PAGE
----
More tomorrow on other varieties of reading crises I’ve stumbled over the last couple of days. Sometimes these are seized on by digital utopians as evidence that the NEA is crying wolf. I think they raise a more interesting question. Why is reading always in crisis? And how do the shape of these crises–which I’m willing to say are to a very large degree creations of discourse–and the rhetorical forms through which they are articulated suggest changing cultural values? And why do we choose to narrate cultural crises through crises in reading.
This isn’t at all intuitive to me. The terms change, the cultural positions morph and realign, but what is it about reading that leads folks to assume repeatedly and ad nauseum that we are in a crisis. We seem to have reading crises with the approximate frequency of menstrual cycles. What is it about the nature of reading that leads us to fret over its fragility?
How Reading Does Not Pay
New York Times. June 16, 1900
Section: SATURDAY REVIEW OF BOOKS AND ART, Page BR16, 622 words
READING OF UNIVERSITY MEN.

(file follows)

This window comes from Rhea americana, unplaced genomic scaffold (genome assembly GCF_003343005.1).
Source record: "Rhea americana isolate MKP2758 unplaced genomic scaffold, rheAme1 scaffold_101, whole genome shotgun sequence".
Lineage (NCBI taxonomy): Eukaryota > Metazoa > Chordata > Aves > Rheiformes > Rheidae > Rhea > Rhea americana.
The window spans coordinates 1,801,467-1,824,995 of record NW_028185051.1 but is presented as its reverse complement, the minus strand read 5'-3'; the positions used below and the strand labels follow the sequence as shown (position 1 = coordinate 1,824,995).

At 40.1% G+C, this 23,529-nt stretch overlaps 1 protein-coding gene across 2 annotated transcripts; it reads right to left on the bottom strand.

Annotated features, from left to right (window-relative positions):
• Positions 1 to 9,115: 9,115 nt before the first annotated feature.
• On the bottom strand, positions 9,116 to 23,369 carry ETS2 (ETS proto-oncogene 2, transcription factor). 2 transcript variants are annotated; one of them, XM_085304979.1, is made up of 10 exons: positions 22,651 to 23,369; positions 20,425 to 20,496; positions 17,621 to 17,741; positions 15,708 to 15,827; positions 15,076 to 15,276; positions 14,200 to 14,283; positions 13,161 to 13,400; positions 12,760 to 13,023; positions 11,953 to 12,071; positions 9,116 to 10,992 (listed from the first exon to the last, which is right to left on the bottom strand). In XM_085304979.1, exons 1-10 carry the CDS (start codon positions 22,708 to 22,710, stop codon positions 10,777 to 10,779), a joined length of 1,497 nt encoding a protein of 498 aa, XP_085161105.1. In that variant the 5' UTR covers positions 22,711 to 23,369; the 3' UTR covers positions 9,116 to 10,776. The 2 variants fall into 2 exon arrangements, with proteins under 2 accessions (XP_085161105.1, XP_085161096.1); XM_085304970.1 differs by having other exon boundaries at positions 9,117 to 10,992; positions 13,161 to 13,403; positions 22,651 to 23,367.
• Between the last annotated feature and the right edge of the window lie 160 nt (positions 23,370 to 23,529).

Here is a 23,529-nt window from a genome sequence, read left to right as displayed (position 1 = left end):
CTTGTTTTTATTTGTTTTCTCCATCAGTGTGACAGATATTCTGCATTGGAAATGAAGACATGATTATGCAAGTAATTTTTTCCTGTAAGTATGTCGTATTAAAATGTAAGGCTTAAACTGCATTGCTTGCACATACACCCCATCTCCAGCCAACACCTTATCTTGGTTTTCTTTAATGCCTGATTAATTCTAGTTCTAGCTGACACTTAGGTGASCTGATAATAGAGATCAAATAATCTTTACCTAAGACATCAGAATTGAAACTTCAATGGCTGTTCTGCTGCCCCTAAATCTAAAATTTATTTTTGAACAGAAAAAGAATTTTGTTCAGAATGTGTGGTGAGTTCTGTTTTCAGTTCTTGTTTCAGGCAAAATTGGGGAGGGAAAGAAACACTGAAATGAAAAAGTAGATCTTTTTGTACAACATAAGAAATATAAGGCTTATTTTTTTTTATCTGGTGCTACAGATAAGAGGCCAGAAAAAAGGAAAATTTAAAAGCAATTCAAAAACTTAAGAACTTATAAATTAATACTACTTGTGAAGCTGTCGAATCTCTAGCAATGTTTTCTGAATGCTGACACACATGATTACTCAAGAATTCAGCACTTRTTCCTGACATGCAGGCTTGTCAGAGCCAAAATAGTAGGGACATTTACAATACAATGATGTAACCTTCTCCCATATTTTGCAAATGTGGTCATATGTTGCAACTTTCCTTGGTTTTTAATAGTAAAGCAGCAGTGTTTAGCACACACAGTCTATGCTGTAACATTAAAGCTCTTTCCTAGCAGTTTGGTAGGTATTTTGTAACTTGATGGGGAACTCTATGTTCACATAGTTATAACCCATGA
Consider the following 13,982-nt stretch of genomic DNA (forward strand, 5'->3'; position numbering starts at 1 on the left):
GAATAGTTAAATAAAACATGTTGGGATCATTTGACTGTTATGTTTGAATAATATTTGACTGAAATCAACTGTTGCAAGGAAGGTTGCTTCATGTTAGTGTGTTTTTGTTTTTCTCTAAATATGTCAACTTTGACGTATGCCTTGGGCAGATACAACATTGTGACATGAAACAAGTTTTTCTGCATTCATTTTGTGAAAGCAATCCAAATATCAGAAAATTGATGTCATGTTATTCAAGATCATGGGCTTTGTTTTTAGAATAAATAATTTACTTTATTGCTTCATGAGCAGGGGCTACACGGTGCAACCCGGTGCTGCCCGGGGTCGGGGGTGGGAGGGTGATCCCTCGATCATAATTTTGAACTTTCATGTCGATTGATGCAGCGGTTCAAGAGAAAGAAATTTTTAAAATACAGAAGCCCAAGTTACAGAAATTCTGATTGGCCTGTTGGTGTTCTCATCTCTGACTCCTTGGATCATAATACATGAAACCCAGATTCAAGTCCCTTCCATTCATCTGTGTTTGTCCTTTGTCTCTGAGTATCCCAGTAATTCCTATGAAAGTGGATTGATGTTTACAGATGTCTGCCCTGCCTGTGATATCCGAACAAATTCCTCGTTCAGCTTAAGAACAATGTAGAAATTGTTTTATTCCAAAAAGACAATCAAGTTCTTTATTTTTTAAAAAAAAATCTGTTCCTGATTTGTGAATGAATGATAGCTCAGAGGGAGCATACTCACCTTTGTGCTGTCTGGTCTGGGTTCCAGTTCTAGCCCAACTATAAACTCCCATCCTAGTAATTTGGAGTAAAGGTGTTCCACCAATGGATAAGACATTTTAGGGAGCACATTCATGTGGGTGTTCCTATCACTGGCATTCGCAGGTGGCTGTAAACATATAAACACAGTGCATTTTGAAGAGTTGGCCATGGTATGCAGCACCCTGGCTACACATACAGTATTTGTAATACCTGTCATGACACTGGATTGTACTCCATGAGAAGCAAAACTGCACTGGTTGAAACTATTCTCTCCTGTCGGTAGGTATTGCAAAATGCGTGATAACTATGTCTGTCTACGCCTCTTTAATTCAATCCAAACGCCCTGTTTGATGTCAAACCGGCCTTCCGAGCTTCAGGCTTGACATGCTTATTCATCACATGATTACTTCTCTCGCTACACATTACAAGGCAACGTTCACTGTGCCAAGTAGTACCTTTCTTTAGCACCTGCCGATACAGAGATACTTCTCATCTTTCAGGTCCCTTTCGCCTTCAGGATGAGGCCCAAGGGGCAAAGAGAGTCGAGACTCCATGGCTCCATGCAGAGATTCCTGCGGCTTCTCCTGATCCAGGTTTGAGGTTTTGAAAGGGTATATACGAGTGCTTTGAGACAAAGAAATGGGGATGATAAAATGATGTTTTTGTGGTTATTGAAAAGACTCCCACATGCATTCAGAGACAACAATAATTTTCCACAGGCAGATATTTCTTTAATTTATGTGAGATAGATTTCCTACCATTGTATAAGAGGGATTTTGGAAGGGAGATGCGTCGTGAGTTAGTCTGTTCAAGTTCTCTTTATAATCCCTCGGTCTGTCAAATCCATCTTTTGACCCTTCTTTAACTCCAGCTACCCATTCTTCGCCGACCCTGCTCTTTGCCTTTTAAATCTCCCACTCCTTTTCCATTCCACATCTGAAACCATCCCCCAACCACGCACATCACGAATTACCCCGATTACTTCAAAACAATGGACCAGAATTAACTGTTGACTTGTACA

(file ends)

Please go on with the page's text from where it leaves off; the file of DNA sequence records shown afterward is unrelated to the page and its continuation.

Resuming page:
June 2, 1900
Section: The New York Times SATURDAY REVIEW OF BOOKS AND ART, Page BR8, 641 words
I suppose I should just start by saying that I’ve never blogged before, and really only got started reading blogs recently. I spent an hour trying to figure out what template to use, and am still not quite sure I’m happy. I’m not sure what to anticipate about readers of this blog, or whether I would be distressed if the only people who read it are family who feel obligated or students curious about their prof. Nevertheless, I spent an inordinate amount of time trying to think of “what looked best.” After getting the page up, I read somewhere that choosing generic terms like “Read” or “Write” for a title and domain name is also a bad idea. So I’m off to a poor start.
Still, I guess what I’m interested in is the peculiar shape of those everyday things people do without thinking, like reading and writing. In Michel de Certeau’s phrase, The Practice of Everyday Life. So if the title is banal, perhaps at least I’ll figure out some mildly interesting things to say about these banal topics.In part my new interest in blogging springs from being a teacher and trying to think about how my students communicate, the media through which they read and write, and how that media affects the way they read and write.